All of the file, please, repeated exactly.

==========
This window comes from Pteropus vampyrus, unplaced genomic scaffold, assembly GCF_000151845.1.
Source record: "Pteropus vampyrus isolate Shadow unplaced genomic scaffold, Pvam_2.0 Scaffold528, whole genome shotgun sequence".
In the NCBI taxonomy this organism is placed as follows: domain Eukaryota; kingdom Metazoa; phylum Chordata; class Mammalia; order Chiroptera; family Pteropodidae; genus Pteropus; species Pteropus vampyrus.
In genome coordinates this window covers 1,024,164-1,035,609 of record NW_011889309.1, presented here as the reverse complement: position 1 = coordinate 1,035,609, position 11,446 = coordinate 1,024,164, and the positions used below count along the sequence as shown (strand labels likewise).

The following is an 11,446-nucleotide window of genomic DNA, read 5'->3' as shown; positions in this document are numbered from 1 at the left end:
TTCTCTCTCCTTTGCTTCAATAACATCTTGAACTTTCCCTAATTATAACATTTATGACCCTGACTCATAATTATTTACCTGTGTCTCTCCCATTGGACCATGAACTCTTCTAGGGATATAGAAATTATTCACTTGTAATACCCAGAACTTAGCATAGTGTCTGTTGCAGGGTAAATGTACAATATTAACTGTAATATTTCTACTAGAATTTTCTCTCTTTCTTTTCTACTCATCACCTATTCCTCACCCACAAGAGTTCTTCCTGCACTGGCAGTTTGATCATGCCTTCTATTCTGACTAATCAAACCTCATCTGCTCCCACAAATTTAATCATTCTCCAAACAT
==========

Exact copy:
This window comes from Pteropus vampyrus, unplaced genomic scaffold, assembly GCF_000151845.1.
Source record: "Pteropus vampyrus isolate Shadow unplaced genomic scaffold, Pvam_2.0 Scaffold528, whole genome shotgun sequence".
In the NCBI taxonomy this organism is placed as follows: domain Eukaryota; kingdom Metazoa; phylum Chordata; class Mammalia; order Chiroptera; family Pteropodidae; genus Pteropus; species Pteropus vampyrus.
In genome coordinates this window covers 1,024,164-1,035,609 of record NW_011889309.1, presented here as the reverse complement: position 1 = coordinate 1,035,609, position 11,446 = coordinate 1,024,164, and the positions used below count along the sequence as shown (strand labels likewise).

The following is an 11,446-nucleotide window of genomic DNA, read 5'->3' as shown; positions in this document are numbered from 1 at the left end:
TTCTCTCTCCTTTGCTTCAATAACATCTTGAACTTTCCCTAATTATAACATTTATGACCCTGACTCATAATTATTTACCTGTGTCTCTCCCATTGGACCATGAACTCTTCTAGGGATATAGAAATTATTCACTTGTAATACCCAGAACTTAGCATAGTGTCTGTTGCAGGGTAAATGTACAATATTAACTGTAATATTTCTACTAGAATTTTCTCTCTTTCTTTTCTACTCATCACCTATTCCTCACCCACAAGAGTTCTTCCTGCACTGGCAGTTTGATCATGCCTTCTATTCTGACTAATCAAACCTCATCTGCTCCCACAAATTTAATCATTCTCCAAACAT